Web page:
Frighteningly Good Reads: The Envious Siblings by Landis Blair

I picked this book up specifically with FGR in mind. Who could resist this delightfully morbid cover?


Eight gleefully macabre vignettes by an award- winning comics artist, as delightful as they are deadly.

Inspired by the dark imagination of Edward Gorey, Envious Siblings is a twisted and hauntingly funny debut. Comics artist Landis Blair interweaves absurdist horror and humor into brief, rhyming vignettes at once transgressive and hilarious. In Blair’s surreal universe, a lost child watches as bewhiskered monsters gobble up her fellow train passengers; a band of kids merrily plays a gut-churning game with playground toys; and two sisters, grinning madly, tear each other apart. These charmingly perverse creations take ordinary settings—a living room, a subway car, a playground— and spin them in a nightmarish direction.

Envious Siblings heralds a brilliant new cartooning talent, and will captivate readers who have thrilled to the lurid fantasies of Roald Dahl, Quentin Blake, Charles Addams, Shel Silverstein, and Tim Burton. from Goodreads


This was such a ridiculous purchase but I just had to have this book. It is one of those books that is sealed shut in the bookstore so you can’t peek inside but I knew I would love it. Yes, that means I 100% judged this book by its cover.

Landis Blair‘s illustrations are, without a doubt, my favorite part of this book. I cannot decide whether I am thrilled or terrified to discover their Etsy shop. You can actually see all of their illustrations on their website and I spent far too long ogling everything but especially this one which looks just like my favorite local bookshop. And it might be since it appears that Landis Blair lives in Chicago with me.

The Envious Siblings includes eight morbid poems each of them extremely dark. I mean it, this is not the light hearted dark of Shel Silverstein. This is pulling other kid’s teeth out to craft and cooking someone’s mother. The only child this book would be automatically appropriate for is Wednesday Addams. All other parents, well, you know your child best! It will not be on my gift list to my small niece and nephew.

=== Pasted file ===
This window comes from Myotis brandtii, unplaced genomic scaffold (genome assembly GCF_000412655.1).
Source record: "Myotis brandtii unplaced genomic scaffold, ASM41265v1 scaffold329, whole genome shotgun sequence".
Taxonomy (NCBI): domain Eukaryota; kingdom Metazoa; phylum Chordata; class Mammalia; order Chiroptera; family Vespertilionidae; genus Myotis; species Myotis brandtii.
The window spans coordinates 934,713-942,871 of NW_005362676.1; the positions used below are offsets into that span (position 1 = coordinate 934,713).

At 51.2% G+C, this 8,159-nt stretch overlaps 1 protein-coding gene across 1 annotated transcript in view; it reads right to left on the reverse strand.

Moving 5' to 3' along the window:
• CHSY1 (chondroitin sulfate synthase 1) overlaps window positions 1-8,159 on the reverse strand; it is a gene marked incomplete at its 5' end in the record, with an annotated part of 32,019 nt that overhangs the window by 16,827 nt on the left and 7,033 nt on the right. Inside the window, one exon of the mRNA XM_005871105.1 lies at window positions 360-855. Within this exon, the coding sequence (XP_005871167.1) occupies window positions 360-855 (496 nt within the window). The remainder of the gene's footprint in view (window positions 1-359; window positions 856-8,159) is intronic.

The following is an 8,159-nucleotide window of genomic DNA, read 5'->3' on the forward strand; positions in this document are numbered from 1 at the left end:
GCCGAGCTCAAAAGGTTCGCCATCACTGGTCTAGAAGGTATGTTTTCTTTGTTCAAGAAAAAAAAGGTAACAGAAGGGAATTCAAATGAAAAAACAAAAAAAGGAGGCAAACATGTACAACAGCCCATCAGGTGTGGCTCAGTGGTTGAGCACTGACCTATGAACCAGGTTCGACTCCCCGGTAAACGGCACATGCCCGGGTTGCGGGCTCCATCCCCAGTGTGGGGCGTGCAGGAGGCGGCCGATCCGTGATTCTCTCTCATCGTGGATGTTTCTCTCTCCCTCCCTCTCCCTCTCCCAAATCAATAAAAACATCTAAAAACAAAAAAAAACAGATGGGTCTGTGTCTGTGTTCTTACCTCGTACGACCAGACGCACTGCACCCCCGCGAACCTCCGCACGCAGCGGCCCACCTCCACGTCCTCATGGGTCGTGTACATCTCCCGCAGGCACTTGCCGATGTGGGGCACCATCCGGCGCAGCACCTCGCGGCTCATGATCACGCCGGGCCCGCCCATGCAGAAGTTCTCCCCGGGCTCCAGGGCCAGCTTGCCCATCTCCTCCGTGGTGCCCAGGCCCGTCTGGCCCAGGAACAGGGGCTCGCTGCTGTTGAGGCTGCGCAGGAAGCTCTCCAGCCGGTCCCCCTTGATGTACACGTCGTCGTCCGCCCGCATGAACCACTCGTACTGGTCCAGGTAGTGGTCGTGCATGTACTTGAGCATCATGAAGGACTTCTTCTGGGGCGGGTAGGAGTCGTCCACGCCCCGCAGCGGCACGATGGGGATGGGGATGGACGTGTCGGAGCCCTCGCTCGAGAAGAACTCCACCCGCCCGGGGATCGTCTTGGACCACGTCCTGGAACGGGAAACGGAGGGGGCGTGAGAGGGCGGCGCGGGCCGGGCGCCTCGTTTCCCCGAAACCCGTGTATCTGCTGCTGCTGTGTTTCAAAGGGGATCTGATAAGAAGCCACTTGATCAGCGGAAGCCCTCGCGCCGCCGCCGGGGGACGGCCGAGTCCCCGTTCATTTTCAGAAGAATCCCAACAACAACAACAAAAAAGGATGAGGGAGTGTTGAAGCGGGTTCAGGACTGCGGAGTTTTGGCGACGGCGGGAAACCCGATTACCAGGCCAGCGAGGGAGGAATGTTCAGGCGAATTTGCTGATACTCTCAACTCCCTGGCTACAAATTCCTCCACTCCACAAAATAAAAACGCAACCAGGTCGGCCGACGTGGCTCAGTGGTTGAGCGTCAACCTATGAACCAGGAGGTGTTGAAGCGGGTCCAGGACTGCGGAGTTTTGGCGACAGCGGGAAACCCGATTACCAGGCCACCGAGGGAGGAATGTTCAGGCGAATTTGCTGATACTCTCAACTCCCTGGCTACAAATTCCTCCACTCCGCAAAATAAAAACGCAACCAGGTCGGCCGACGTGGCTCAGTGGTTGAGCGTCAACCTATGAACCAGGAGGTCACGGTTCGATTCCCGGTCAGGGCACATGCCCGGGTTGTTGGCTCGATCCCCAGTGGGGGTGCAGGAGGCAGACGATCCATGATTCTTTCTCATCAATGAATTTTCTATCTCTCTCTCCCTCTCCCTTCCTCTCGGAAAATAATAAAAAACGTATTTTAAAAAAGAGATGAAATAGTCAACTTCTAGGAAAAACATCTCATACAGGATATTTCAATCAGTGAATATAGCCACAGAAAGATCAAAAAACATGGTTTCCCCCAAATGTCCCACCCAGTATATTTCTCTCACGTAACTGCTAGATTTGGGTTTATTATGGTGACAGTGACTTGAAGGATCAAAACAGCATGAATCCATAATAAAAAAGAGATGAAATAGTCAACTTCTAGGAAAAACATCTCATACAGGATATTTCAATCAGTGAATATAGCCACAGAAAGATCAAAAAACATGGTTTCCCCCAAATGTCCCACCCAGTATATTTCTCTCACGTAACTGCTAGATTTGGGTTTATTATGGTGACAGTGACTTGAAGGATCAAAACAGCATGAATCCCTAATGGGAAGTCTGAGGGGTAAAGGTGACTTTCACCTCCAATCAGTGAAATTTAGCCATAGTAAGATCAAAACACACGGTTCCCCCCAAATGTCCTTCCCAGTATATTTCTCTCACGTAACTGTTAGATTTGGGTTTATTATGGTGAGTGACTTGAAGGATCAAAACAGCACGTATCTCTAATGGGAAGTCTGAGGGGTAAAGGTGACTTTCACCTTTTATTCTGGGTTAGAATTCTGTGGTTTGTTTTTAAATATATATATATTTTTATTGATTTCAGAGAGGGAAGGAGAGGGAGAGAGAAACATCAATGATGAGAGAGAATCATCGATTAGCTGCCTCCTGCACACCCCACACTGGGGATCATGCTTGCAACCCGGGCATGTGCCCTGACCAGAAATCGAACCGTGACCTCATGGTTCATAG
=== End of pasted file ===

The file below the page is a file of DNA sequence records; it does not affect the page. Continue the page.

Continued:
I loved it. It is the kind of book you want to read with someone so you can both snicker and laugh and gasp together. It was most likely sealed at the bookshop because you could read it standing in the isle of the bookshop. Reading this book like that would be a shame because the illustrations are so detailed that, every time I re-read the book, I see something new. This book needs to be savored or, at least, tasted again and again.

I should be embarrassed, but I am not, but this author is how I found my next FGR, Edward Gorey. Blair is frequently credited as being “inspired by” Gorey and, since I enjoyed this book so much, I had to look into those books as well. More spooky stories to come!

Tell me, please! How do you feel about books sealed in the bookstores?


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